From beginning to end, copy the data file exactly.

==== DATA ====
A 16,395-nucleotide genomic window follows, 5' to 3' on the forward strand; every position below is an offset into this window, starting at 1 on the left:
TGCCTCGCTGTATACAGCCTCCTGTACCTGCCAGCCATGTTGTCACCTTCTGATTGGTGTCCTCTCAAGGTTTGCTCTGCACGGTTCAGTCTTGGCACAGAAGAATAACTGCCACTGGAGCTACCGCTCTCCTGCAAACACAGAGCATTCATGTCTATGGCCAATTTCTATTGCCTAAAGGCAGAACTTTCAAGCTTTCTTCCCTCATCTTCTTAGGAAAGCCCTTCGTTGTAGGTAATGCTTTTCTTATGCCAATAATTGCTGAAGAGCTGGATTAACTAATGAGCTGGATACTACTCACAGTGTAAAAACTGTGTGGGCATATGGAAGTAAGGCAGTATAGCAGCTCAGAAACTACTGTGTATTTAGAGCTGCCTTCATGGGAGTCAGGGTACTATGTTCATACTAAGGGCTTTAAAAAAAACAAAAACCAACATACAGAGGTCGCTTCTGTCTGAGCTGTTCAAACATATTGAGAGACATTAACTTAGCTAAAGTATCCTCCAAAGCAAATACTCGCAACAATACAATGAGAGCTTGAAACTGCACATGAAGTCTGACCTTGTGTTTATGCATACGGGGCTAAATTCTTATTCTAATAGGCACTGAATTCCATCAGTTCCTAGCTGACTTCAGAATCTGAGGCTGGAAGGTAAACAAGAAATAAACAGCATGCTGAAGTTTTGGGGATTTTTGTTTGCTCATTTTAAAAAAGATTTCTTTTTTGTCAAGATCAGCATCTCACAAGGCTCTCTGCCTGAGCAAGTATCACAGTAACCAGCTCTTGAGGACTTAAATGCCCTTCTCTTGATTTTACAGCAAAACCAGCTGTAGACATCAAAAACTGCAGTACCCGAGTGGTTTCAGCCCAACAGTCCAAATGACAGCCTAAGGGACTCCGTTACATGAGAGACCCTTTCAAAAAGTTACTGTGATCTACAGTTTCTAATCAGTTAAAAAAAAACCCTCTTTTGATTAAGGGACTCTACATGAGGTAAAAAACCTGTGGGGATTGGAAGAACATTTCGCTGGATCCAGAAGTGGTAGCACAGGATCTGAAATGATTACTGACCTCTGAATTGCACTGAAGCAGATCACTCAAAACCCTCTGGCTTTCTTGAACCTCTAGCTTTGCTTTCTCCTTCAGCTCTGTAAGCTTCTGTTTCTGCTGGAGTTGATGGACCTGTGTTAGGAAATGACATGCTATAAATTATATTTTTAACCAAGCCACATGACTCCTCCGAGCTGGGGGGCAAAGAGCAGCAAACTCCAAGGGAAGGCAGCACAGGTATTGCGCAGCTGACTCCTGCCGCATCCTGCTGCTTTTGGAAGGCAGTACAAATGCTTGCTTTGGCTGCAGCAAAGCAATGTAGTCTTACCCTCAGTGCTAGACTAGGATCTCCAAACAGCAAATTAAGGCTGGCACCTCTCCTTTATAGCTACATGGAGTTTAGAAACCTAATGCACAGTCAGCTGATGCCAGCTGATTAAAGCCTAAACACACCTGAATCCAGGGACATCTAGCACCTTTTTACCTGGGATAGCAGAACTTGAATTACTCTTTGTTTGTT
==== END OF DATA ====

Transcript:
A 16,395-nucleotide genomic window follows, 5' to 3' on the forward strand; every position below is an offset into this window, starting at 1 on the left:
TGCCTCGCTGTATACAGCCTCCTGTACCTGCCAGCCATGTTGTCACCTTCTGATTGGTGTCCTCTCAAGGTTTGCTCTGCACGGTTCAGTCTTGGCACAGAAGAATAACTGCCACTGGAGCTACCGCTCTCCTGCAAACACAGAGCATTCATGTCTATGGCCAATTTCTATTGCCTAAAGGCAGAACTTTCAAGCTTTCTTCCCTCATCTTCTTAGGAAAGCCCTTCGTTGTAGGTAATGCTTTTCTTATGCCAATAATTGCTGAAGAGCTGGATTAACTAATGAGCTGGATACTACTCACAGTGTAAAAACTGTGTGGGCATATGGAAGTAAGGCAGTATAGCAGCTCAGAAACTACTGTGTATTTAGAGCTGCCTTCATGGGAGTCAGGGTACTATGTTCATACTAAGGGCTTTAAAAAAAACAAAAACCAACATACAGAGGTCGCTTCTGTCTGAGCTGTTCAAACATATTGAGAGACATTAACTTAGCTAAAGTATCCTCCAAAGCAAATACTCGCAACAATACAATGAGAGCTTGAAACTGCACATGAAGTCTGACCTTGTGTTTATGCATACGGGGCTAAATTCTTATTCTAATAGGCACTGAATTCCATCAGTTCCTAGCTGACTTCAGAATCTGAGGCTGGAAGGTAAACAAGAAATAAACAGCATGCTGAAGTTTTGGGGATTTTTGTTTGCTCATTTTAAAAAAGATTTCTTTTTTGTCAAGATCAGCATCTCACAAGGCTCTCTGCCTGAGCAAGTATCACAGTAACCAGCTCTTGAGGACTTAAATGCCCTTCTCTTGATTTTACAGCAAAACCAGCTGTAGACATCAAAAACTGCAGTACCCGAGTGGTTTCAGCCCAACAGTCCAAATGACAGCCTAAGGGACTCCGTTACATGAGAGACCCTTTCAAAAAGTTACTGTGATCTACAGTTTCTAATCAGTTAAAAAAAAACCCTCTTTTGATTAAGGGACTCTACATGAGGTAAAAAACCTGTGGGGATTGGAAGAACATTTCGCTGGATCCAGAAGTGGTAGCACAGGATCTGAAATGATTACTGACCTCTGAATTGCACTGAAGCAGATCACTCAAAACCCTCTGGCTTTCTTGAACCTCTAGCTTTGCTTTCTCCTTCAGCTCTGTAAGCTTCTGTTTCTGCTGGAGTTGATGGACCTGTGTTAGGAAATGACATGCTATAAATTATATTTTTAACCAAGCCACATGACTCCTCCGAGCTGGGGGGCAAAGAGCAGCAAACTCCAAGGGAAGGCAGCACAGGTATTGCGCAGCTGACTCCTGCCGCATCCTGCTGCTTTTGGAAGGCAGTACAAATGCTTGCTTTGGCTGCAGCAAAGCAATGTAGTCTTACCCTCAGTGCTAGACTAGGATCTCCAAACAGCAAATTAAGGCTGGCACCTCTCCTTTATAGCTACATGGAGTTTAGAAACCTAATGCACAGTCAGCTGATGCCAGCTGATTAAAGCCTAAACACACCTGAATCCAGGGACATCTAGCACCTTTTTACCTGGGATAGCAGAACTTGAATTACTCTTTGTTTGTT